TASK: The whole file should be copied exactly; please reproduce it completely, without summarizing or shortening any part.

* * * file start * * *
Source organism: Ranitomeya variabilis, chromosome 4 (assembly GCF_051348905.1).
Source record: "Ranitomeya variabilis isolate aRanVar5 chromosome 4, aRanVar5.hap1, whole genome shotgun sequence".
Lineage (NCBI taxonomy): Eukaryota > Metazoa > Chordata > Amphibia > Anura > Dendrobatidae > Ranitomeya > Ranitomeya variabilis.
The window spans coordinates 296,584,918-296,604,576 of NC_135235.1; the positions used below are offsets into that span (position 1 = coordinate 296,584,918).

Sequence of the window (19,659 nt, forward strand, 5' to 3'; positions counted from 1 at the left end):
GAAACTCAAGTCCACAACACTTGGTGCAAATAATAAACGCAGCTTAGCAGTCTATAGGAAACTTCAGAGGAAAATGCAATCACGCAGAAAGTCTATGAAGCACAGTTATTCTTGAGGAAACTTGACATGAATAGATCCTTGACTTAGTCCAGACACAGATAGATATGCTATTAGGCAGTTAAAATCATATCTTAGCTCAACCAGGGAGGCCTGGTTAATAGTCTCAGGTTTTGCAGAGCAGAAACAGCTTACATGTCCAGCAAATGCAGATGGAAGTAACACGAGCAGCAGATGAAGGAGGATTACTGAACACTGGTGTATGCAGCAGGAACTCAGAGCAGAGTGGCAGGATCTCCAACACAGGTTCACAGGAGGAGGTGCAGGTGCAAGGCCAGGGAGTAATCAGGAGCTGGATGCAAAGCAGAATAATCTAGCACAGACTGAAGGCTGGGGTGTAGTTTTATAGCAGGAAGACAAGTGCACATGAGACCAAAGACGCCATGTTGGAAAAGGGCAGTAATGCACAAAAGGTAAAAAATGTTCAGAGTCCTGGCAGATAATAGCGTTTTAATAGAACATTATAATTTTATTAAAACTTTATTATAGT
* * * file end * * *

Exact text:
Source organism: Ranitomeya variabilis, chromosome 4 (assembly GCF_051348905.1).
Source record: "Ranitomeya variabilis isolate aRanVar5 chromosome 4, aRanVar5.hap1, whole genome shotgun sequence".
Lineage (NCBI taxonomy): Eukaryota > Metazoa > Chordata > Amphibia > Anura > Dendrobatidae > Ranitomeya > Ranitomeya variabilis.
The window spans coordinates 296,584,918-296,604,576 of NC_135235.1; the positions used below are offsets into that span (position 1 = coordinate 296,584,918).

Sequence of the window (19,659 nt, forward strand, 5' to 3'; positions counted from 1 at the left end):
GAAACTCAAGTCCACAACACTTGGTGCAAATAATAAACGCAGCTTAGCAGTCTATAGGAAACTTCAGAGGAAAATGCAATCACGCAGAAAGTCTATGAAGCACAGTTATTCTTGAGGAAACTTGACATGAATAGATCCTTGACTTAGTCCAGACACAGATAGATATGCTATTAGGCAGTTAAAATCATATCTTAGCTCAACCAGGGAGGCCTGGTTAATAGTCTCAGGTTTTGCAGAGCAGAAACAGCTTACATGTCCAGCAAATGCAGATGGAAGTAACACGAGCAGCAGATGAAGGAGGATTACTGAACACTGGTGTATGCAGCAGGAACTCAGAGCAGAGTGGCAGGATCTCCAACACAGGTTCACAGGAGGAGGTGCAGGTGCAAGGCCAGGGAGTAATCAGGAGCTGGATGCAAAGCAGAATAATCTAGCACAGACTGAAGGCTGGGGTGTAGTTTTATAGCAGGAAGACAAGTGCACATGAGACCAAAGACGCCATGTTGGAAAAGGGCAGTAATGCACAAAAGGTAAAAAATGTTCAGAGTCCTGGCAGATAATAGCGTTTTAATAGAACATTATAATTTTATTAAAACTTTATTATAGT